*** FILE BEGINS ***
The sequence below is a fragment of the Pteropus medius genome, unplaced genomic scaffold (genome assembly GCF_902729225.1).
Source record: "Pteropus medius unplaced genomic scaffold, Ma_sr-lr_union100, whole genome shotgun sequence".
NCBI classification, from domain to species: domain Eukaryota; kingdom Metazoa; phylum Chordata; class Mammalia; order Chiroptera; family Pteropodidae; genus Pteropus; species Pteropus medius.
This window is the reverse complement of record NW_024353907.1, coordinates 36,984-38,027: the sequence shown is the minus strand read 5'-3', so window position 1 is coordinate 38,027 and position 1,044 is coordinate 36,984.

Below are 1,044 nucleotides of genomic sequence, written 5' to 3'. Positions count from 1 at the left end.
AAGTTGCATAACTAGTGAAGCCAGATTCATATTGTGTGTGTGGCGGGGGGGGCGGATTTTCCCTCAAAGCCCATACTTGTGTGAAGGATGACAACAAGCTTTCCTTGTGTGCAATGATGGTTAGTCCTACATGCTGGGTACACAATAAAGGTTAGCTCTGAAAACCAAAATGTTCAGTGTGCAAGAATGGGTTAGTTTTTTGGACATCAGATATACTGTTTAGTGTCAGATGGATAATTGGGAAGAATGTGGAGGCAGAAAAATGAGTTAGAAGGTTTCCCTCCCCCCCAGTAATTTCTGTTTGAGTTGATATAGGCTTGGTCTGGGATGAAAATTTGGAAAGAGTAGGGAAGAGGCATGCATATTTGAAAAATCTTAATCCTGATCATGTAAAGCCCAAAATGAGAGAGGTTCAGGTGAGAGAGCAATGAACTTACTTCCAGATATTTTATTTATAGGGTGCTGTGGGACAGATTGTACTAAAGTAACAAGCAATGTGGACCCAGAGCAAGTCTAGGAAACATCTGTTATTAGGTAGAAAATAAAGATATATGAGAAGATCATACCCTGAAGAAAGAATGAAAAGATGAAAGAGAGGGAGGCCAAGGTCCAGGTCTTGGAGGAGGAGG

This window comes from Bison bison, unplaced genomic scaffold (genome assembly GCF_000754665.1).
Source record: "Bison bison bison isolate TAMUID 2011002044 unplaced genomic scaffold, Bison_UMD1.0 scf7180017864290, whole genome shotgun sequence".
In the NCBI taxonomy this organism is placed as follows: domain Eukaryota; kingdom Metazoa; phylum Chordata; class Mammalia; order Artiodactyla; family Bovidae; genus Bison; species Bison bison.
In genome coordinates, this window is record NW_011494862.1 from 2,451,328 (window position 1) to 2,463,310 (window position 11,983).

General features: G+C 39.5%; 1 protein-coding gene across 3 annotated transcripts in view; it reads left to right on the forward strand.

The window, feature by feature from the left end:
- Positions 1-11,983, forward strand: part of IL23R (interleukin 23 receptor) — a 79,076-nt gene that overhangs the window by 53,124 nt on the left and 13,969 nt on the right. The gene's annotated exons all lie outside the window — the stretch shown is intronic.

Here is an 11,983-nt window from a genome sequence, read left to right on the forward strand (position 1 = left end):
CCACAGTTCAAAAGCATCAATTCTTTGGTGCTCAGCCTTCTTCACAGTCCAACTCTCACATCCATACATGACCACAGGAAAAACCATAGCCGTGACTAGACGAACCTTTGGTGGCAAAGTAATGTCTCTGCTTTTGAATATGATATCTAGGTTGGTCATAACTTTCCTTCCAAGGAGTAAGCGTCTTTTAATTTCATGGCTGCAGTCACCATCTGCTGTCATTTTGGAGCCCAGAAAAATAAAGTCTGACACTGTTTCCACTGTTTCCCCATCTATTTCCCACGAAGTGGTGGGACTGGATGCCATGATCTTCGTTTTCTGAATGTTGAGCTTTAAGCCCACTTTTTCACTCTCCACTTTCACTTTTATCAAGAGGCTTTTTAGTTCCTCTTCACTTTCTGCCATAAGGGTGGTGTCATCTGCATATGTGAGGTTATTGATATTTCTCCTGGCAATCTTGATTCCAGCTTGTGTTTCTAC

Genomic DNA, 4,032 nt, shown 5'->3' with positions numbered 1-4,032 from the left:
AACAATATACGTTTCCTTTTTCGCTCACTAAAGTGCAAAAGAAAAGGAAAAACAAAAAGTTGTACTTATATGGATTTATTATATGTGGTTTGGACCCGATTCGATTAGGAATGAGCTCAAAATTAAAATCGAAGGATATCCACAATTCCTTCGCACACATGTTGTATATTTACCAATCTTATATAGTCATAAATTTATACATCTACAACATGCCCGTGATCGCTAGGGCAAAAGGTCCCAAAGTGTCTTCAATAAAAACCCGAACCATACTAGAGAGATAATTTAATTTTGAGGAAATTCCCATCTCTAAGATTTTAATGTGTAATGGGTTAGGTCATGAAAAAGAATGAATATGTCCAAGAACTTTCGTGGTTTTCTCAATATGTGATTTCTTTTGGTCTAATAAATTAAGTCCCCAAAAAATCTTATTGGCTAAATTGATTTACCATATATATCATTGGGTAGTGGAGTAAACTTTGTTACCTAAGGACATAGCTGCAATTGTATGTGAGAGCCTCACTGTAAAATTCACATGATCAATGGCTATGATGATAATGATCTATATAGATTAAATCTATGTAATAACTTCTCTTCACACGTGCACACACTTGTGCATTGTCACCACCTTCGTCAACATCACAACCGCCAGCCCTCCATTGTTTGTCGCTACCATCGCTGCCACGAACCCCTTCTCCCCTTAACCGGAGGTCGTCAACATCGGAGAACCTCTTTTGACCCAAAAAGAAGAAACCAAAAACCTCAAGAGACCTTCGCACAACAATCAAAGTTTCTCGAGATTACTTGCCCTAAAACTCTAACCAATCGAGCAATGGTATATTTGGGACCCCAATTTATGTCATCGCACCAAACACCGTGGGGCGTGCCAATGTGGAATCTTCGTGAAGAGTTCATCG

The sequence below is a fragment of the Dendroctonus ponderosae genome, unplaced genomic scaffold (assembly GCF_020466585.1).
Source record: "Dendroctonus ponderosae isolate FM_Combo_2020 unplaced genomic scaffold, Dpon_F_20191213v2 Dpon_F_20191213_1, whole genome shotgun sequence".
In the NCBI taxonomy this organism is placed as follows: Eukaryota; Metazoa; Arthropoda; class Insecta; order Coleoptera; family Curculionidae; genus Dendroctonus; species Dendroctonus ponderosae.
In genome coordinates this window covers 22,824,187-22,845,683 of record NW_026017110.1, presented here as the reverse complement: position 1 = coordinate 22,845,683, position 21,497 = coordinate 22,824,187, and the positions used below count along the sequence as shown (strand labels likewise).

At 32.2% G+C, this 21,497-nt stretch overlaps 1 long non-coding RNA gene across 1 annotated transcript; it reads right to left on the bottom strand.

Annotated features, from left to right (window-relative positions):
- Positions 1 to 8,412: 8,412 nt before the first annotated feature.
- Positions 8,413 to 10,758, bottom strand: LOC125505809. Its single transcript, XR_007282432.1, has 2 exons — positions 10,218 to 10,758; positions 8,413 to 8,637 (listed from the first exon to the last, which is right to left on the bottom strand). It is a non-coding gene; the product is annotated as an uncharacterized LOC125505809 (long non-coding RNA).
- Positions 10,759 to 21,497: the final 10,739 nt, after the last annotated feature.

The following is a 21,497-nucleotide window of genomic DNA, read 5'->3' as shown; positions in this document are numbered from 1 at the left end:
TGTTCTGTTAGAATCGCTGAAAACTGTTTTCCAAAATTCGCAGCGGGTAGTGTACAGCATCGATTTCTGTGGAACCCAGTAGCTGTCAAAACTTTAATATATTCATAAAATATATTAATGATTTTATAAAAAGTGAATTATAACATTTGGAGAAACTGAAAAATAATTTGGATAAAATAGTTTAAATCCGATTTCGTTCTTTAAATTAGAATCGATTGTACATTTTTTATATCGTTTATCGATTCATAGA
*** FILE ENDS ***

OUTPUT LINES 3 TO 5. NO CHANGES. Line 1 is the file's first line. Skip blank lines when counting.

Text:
NCBI classification, from domain to species: domain Eukaryota; kingdom Metazoa; phylum Chordata; class Mammalia; order Chiroptera; family Pteropodidae; genus Pteropus; species Pteropus medius.
This window is the reverse complement of record NW_024353907.1, coordinates 36,984-38,027: the sequence shown is the minus strand read 5'-3', so window position 1 is coordinate 38,027 and position 1,044 is coordinate 36,984.

Below are 1,044 nucleotides of genomic sequence, written 5' to 3'. Positions count from 1 at the left end.